"There's nothing to get," Cat had said. "People and places… they're fundamentally different. I'm drawing the _important_ stuff."

"So people just aren't important?"

"Not to _landscape art_."

"When you said you wanted to go out in the park and draw, this isn't really what I had in mind."

So Cat had sighed, stowed her art supplies, suggested they go do something else instead. It hadn't been a terrible date, in the end, but she wished Mindy had been content to just be there with her, to interpret the world in her own way, or not at all. She'd wanted Mindy to see this part of her.

"A little quality time, that's all I asked," Cat grumbled under her breath in the present, finishing her sketch of the old coastal fort's parking lot by adding date, time, position, orientation at the top in bold block print. She'd been in the city long enough that she rarely had to check which way was north.

Cat followed a path out of the parking lot as it became a boardwalk, moving down it in no particular hurry; she could see all the way out to sea from the height of the sea cliffs the fort was on, and no rain clouds for miles. She found a park bench, sat, rendered some low hills between the cliffs and the path, topped with interestingly twisty ocean pines. Finished with date, time, position, orientation. She reached down to put the sketch in her pack, but stopped when she saw something shine.

A sizeable puddle. Usually the sandy soil out here drank rainwater as fast as it fell, but some pavement or chunk of machinery must have blocked it under this puddle, and so here she was, facing her own reflection.

It wasn't that she couldn't draw people. She remembered life drawing classes in college quite fondly, especially one model with tattoos of wings and a crescent moon between her shoulder blades. She'd even sketched Mindy, in the late afternoon of that date in the park, as a tacit apology, although she'd done it after first helping the other barista out of her yoga pants. She'd been as pleased with her work as Mindy had been to receive it and pin it above her own bed.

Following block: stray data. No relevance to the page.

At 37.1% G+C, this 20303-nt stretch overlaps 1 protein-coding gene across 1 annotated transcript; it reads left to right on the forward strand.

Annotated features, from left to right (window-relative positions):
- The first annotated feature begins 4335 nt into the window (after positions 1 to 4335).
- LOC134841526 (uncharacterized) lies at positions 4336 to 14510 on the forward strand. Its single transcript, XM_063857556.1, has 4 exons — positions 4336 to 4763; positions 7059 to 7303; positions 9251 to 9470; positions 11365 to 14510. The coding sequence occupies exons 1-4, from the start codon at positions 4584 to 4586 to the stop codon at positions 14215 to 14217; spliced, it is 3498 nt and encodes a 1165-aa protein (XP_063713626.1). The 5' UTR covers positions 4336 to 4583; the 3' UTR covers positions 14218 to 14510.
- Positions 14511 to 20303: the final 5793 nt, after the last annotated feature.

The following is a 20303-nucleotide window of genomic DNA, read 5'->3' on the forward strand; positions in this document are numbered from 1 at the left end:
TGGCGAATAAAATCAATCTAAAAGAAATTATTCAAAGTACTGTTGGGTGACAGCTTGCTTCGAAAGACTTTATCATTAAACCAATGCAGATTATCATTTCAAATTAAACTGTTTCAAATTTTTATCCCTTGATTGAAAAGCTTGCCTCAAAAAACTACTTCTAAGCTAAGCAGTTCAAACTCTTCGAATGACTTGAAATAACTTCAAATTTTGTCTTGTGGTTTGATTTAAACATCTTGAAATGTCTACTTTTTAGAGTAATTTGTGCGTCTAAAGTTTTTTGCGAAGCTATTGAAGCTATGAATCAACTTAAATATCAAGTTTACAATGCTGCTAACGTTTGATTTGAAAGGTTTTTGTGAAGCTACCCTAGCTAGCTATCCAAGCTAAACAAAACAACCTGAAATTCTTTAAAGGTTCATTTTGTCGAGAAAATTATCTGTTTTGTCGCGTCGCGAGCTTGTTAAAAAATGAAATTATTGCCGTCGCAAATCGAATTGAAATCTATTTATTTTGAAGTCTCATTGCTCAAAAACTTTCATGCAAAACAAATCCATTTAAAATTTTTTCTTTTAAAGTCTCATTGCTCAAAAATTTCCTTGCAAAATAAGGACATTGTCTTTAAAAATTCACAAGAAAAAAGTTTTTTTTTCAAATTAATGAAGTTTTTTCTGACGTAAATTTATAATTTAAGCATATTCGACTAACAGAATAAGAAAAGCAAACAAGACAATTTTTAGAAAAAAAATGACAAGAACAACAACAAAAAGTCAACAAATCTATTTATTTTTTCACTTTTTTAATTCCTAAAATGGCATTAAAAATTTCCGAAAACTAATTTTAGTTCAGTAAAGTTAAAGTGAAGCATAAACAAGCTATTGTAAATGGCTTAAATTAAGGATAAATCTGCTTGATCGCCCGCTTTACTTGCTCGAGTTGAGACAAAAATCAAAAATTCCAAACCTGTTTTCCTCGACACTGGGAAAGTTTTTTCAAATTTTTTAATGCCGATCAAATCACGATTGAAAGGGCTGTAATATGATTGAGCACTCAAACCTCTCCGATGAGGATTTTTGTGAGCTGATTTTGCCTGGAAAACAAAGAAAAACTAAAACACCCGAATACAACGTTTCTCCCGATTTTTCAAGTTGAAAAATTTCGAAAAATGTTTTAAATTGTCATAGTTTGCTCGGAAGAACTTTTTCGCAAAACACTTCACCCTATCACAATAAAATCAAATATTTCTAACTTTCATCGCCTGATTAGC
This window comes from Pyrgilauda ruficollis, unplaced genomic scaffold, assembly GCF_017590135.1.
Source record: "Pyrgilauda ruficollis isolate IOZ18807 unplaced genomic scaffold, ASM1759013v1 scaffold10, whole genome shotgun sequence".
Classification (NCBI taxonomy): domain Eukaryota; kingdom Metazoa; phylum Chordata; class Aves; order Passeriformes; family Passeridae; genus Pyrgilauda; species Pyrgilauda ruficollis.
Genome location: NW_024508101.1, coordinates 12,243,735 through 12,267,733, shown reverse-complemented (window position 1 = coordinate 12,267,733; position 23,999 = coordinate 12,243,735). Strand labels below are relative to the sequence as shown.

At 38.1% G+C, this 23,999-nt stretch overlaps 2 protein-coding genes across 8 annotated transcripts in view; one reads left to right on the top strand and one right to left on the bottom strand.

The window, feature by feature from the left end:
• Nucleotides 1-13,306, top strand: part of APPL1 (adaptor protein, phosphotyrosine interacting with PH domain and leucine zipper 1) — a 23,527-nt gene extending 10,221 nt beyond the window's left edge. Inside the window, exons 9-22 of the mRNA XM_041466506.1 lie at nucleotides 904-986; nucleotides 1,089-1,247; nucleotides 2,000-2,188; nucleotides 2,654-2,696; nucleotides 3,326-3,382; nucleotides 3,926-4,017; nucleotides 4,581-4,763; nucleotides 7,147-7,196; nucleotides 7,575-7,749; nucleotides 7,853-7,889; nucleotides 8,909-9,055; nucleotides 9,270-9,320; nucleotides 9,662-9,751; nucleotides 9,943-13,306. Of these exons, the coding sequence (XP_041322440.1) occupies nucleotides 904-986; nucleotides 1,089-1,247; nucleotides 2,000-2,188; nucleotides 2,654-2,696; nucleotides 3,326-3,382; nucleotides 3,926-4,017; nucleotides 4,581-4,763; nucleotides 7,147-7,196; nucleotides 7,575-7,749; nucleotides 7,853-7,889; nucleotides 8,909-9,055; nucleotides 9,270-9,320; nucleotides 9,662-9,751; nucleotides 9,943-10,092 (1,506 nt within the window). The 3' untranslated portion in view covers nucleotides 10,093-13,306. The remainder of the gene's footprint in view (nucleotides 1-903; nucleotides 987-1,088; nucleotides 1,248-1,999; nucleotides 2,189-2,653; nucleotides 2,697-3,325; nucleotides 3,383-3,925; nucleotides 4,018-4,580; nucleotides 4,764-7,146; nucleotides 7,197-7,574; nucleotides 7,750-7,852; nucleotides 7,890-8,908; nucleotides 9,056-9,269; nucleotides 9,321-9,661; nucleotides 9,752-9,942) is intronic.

But _self_-portraits, she'd barely scraped by on in class, she'd avoided afterwards. _Fuck it,_ Cat thought, _maybe today…_

Twenty minutes later, she had a carefully lined and crosshatch-shaded picture of the puddle, the plants surrounding the puddle, the sky reflecting in the puddle, and a vague outline of the woman looking at herself in it. _Maybe not_.

She hadn't gotten any further than placeholder lines for her hair, her nose, her lips and chin, just one long arc where her eyes would have been. She couldn't bring herself to finish. They just never came out right. Never looked like _her_. Cat sighed, ripped it off the pad, crumpled the sketch up and stuffed it in the bottom of her backpack.

She moved down the boardwalk, and discovered, to her delight, a long-empty fire control bunker, slowly losing its integrity to shifting sand and infiltrating plants, its interior scrawled over by dozens of taggers. This kind of thing was her catnip. She got the brush markers out, thought about how to capture the soft colors of the bunker and the brash colors of the graffiti together.

An hour later, taking a break for tea, she couldn't remember what she'd been annoyed about.

I hadn't installed the app. It had always been there, over five years and three smartphones; I just thought it was standard. I never clicked on it, and I ignored all the pop-up notifications from it, like I did for most notifications.

It wasn't using any system resources, so I never bothered deleting it.

But today was markedly different.

Markedly different enough that I finally opened "Royal Warrior".

Apparently I'm not of Earth?!

#TootFic #MicroFiction #Writing #TerylsTales #UrbanFantasy